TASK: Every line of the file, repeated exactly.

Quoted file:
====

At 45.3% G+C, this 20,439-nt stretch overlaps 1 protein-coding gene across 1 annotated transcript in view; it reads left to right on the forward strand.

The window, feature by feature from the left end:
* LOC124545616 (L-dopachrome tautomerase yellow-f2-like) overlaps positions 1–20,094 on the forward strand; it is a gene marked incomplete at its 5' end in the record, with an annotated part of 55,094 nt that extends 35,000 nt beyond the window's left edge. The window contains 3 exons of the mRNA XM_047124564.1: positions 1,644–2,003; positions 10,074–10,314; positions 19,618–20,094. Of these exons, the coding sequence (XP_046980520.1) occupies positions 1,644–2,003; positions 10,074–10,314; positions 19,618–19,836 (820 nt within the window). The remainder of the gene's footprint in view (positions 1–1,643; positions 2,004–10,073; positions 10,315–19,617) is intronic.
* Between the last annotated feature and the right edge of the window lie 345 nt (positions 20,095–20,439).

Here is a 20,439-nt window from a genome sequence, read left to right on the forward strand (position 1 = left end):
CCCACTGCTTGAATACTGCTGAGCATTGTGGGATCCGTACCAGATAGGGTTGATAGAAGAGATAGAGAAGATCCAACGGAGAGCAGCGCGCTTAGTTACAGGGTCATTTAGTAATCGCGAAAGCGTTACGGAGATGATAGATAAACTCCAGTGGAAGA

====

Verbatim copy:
At 45.3% G+C, this 20,439-nt stretch overlaps 1 protein-coding gene across 1 annotated transcript in view; it reads left to right on the forward strand.

The window, feature by feature from the left end:
* LOC124545616 (L-dopachrome tautomerase yellow-f2-like) overlaps positions 1–20,094 on the forward strand; it is a gene marked incomplete at its 5' end in the record, with an annotated part of 55,094 nt that extends 35,000 nt beyond the window's left edge. The window contains 3 exons of the mRNA XM_047124564.1: positions 1,644–2,003; positions 10,074–10,314; positions 19,618–20,094. Of these exons, the coding sequence (XP_046980520.1) occupies positions 1,644–2,003; positions 10,074–10,314; positions 19,618–19,836 (820 nt within the window). The remainder of the gene's footprint in view (positions 1–1,643; positions 2,004–10,073; positions 10,315–19,617) is intronic.
* Between the last annotated feature and the right edge of the window lie 345 nt (positions 20,095–20,439).

Here is a 20,439-nt window from a genome sequence, read left to right on the forward strand (position 1 = left end):
CCCACTGCTTGAATACTGCTGAGCATTGTGGGATCCGTACCAGATAGGGTTGATAGAAGAGATAGAGAAGATCCAACGGAGAGCAGCGCGCTTAGTTACAGGGTCATTTAGTAATCGCGAAAGCGTTACGGAGATGATAGATAAACTCCAGTGGAAGA